The carbon dioxide emissions of China – the world’s biggest polluter – have been significantly over-estimated by as much as 14 per for the past decade, scientists have found.
A reappraisal of the type of “dirty” coal used in Chinese power stations and the amount of energy it has generated has revealed that previous calculations of the nation’s carbon dioxide emissions were considerably inflated, the researchers said.
Between 2000 and 2013, China’s cumulative emissions of CO2 were 2.9 gigatonnes less than previously estimated, they found. This shortfall is less than the natural “sink” for carbon stored in the country’s forests, they said.
In pictures: Changing climate around the world
In pictures: Changing climate around the world
Calved icebergs from the nearby Twin Glaciers are seen floating on the water in Qaqortoq, Greenland
Oroumieh, one of the biggest saltwater lakes on Earth, has shrunk more than 80 percent to 1,000 square kilometers in the past decade. It shrinks mainly because of climate change, expanded irrigation for surrounding farms and the damming of rivers that feed the body of water
A boat navigates among calved icebergs from the nearby Twin Glaciers in Qaqortoq, Greenland. Boats are a crucial mode of transportation in the country that has few roads. As cities like Miami, New York and other vulnerable spots around the world strategize about how to respond to climate change, many Greenlanders simply do what theyve always done: adapt. 'Were used to change, said Greenlander Pilu Neilsen. 'We learn to adapt to whatever comes. If all the glaciers melt, well just get more land
The Svalbard Global Seed Vault is seen after being inaugurated in Longyearbyen, Norway. The 'doomsday' seed vault built to protect millions of food crops from climate change, wars and natural disasters opened deep within an Arctic mountain in the remote Norwegian archipelago of Svalbard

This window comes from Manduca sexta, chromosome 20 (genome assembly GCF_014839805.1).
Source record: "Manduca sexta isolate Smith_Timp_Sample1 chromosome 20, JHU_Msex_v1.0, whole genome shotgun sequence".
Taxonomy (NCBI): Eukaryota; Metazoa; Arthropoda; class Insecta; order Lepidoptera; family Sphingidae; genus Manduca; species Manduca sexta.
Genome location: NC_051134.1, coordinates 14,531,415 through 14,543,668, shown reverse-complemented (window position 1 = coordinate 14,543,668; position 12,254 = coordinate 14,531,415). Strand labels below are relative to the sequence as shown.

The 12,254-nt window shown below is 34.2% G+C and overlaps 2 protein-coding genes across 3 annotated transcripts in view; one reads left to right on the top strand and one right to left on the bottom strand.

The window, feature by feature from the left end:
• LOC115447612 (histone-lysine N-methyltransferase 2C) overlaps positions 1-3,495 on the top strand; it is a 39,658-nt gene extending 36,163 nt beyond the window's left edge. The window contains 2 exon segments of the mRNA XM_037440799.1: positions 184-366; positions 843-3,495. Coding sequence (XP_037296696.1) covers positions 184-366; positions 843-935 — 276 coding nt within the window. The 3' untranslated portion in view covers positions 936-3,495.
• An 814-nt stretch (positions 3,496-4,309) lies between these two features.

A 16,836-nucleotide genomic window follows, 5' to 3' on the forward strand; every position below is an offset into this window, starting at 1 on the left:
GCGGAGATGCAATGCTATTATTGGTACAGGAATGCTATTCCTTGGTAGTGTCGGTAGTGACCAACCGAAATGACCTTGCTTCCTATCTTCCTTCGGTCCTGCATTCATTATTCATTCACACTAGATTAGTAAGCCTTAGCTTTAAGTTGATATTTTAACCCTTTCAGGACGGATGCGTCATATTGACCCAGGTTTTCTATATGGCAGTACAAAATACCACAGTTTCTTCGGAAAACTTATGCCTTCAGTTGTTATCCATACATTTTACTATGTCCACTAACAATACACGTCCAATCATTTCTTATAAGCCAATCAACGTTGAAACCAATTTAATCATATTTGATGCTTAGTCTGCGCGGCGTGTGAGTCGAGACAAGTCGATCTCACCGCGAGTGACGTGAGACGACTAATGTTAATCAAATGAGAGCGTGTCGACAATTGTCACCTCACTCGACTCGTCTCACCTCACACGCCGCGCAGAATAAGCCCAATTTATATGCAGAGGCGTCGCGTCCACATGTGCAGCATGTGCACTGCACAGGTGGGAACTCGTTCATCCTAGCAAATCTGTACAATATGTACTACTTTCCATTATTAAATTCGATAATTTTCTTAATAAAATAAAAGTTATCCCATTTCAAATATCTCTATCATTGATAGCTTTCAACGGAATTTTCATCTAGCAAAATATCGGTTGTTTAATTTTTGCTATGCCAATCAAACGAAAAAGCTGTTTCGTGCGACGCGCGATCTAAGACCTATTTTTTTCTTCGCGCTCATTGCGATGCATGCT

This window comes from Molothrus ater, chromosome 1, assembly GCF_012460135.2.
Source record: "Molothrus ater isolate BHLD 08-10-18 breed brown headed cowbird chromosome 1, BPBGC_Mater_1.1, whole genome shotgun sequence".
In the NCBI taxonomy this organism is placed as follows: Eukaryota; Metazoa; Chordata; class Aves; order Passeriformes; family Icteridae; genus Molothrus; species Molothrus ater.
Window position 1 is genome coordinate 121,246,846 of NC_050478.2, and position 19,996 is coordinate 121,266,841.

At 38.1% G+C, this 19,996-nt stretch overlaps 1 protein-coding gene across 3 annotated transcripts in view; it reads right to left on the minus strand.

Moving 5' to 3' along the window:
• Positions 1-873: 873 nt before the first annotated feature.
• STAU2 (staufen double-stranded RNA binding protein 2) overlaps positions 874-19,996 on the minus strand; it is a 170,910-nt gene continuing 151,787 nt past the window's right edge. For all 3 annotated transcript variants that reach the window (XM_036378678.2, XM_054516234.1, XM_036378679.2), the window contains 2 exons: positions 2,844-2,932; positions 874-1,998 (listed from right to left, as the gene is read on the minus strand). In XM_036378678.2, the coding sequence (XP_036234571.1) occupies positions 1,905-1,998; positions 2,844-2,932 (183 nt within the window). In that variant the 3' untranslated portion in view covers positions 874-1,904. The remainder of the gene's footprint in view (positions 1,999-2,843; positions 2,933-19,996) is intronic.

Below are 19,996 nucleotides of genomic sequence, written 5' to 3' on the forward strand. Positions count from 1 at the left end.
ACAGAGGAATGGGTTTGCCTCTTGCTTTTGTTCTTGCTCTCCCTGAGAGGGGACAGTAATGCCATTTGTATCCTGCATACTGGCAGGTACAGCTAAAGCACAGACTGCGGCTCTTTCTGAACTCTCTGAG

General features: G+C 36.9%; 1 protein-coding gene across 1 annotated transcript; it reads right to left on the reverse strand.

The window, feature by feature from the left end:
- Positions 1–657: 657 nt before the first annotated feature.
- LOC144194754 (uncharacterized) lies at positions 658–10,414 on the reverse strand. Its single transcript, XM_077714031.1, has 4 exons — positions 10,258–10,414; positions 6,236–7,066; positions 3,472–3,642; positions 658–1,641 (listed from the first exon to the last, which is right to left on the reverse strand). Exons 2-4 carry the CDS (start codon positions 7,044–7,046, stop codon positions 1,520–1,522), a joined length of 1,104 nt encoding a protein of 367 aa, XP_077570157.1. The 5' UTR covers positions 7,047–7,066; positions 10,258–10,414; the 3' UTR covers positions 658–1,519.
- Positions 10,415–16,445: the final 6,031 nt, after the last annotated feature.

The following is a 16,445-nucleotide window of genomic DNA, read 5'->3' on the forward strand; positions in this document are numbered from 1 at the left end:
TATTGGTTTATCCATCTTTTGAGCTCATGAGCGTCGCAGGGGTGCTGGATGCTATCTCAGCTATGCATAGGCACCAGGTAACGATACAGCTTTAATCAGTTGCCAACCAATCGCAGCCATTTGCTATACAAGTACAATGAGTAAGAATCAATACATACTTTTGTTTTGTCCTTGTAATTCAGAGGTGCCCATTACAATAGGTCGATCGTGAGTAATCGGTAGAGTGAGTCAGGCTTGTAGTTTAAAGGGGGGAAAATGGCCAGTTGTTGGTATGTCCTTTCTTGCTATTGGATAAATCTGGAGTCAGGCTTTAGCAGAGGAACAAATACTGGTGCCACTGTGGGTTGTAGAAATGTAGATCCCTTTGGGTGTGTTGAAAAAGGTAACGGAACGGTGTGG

A technician preparing to drain a vast underground lake at the Tete Rousse glacier on the Mont Blanc Alpine mountain, to avert a potentially disatrous flood. Some 65,000 cubic metres (2.3 million cubic feet) of water have gathered in a cavity, dangerously raising the pressure beneath the mountain, a favourite spot for holiday makers in Saint-Gervais-les-Bains
Cracked mud is picture at sunrise in the dried shores of Lake Gruyere affected by continuous drought near the western Switzerland village of Avry-devant-Pont. A leading climate scientist warned that Europe should take action over increasing drought and floods, stressing that some climate change trends were clear despite variations in predictions
Cattle graze on grassland that remains dry and brown at the height of the rainy season in south of Bakersfield, California. Its third straight year of unprecedented drought, California is experiencing its driest year on record, dating back 119 years, and dating back as far as 500 years, according to some scientists who study tree rings
An aerial view shows tents of flood-displaced people surrounded by water in southern Sehwan town. United Nations Framework Convention on Climate Change (UNFCCC) executive secretary Christiana Figueres met with people displaced by last year's devastating floods. Catastrophic monsoon rains that swept through the country in 2010 and affected some 20 million people, destroyed 1.7 million homes and damaged 5.4 million acres of arable land
An aerial view of flooding in North Wagga Wagga. Climate change is amplifying risks from drought, floods, storm and rising seas, threatening all countries but small island states, poor nations and arid regions in particular, UN experts warned
Damages caused by a landslide on the Pan-American highway near La Moramulca, 55 Km south of Tegucigalpa. International highways have been washed out, villages isolated and thousands of families have lost homes and crops in a region that the United Nations has classified as one of the most affected by climate change
A resident sprays water on a peatland fire in Pekanbaru district in Riau province on Indonesia's Sumatra island. Indonesia, an archipelago of 17,000 islands, is one of the world's biggest carbon emitters because of rampant deforestation. US Secretary of State John Kerry Sunday issued a clarion call for nations to do to more to combat climate change, calling it 'the world's largest weapon of mass destruction'